Tag Archive | "Buckskill Winter Club"

Holiday Fun for All

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by Deborah Skinner


The holiday vacation is right around the corner. School will let out Friday, December 23, for a winter recess somewhat shorter than you are used to — just one week. That is still enough time for many of you to travel to be with family or to take a lovely vacation. Others will remain close to home.

Here’s what our area has to offer during the coming days and the coming weeks:

Many students from Pierson Middle School are getting their play practice time in before the holidays, for the upcoming play — “Grease!”

They get down to the Community Room Program, after school in the Pierson cafeteria, to take a break from the chorus, dance or main character readings. You can hear the excitement as they tackle their parts. Look for the play to take place early in February.

On Friday, December 16, through Sunday, December 18, Studio 3 will debut “Mixed Nuts” at Bay Street Theatre.

“Mixed Nuts” is a classical Holiday Nutcracker… with a twist, where jazz, contemporary and hip hop are mixed in with traditional ballet. Come bring your families and support the many Sag Harbor dancers who are involved in this amazing performance. You may contact Melissa Spano Russo or the Bay Street Theatre box office in Sag Harbor at 725-9500 for more information or tickets.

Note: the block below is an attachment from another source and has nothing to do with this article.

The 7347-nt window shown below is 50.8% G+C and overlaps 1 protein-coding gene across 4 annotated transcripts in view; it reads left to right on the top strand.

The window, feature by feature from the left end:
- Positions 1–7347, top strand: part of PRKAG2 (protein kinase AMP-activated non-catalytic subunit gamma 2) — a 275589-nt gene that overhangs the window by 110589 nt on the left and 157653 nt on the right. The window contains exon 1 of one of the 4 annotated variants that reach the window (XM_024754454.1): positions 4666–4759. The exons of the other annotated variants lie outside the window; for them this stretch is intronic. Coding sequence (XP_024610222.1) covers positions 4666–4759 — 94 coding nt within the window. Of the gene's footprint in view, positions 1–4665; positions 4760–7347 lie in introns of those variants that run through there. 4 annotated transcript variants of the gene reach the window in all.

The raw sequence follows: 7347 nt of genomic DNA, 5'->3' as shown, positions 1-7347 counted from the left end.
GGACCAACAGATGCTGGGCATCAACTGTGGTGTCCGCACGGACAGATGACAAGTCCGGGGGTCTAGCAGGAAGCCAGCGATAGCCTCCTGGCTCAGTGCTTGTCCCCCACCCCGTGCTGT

Buckskill Winter Club, a seasonal ice rink and club house in East Hampton, will re-open for the season on

Friday, December 16. The Buckskill Winter Club, which first opened late 2004, will return for another winter season offering hours of open skating during your vacation. They also offer junior hockey, junior figure skating and evening firefly public skating parties. For more information call 324-2243 or take the short drive down Route 114 to 178 Buckskill Road in East Hampton.

The Town of Southampton Youth Bureau is holding open auditions right after vacation, for the fifth annual Hampton Idol competition on Friday, January 6, from 4 p.m. to 8 p.m. at the Hampton Bays Community Center located at 25 Ponquogue Avenue in downtown Hampton Bays.

Any Southampton Town middle or high school student in grades 7 to 12, is eligible to enter the audition with a solo performance of their choosing.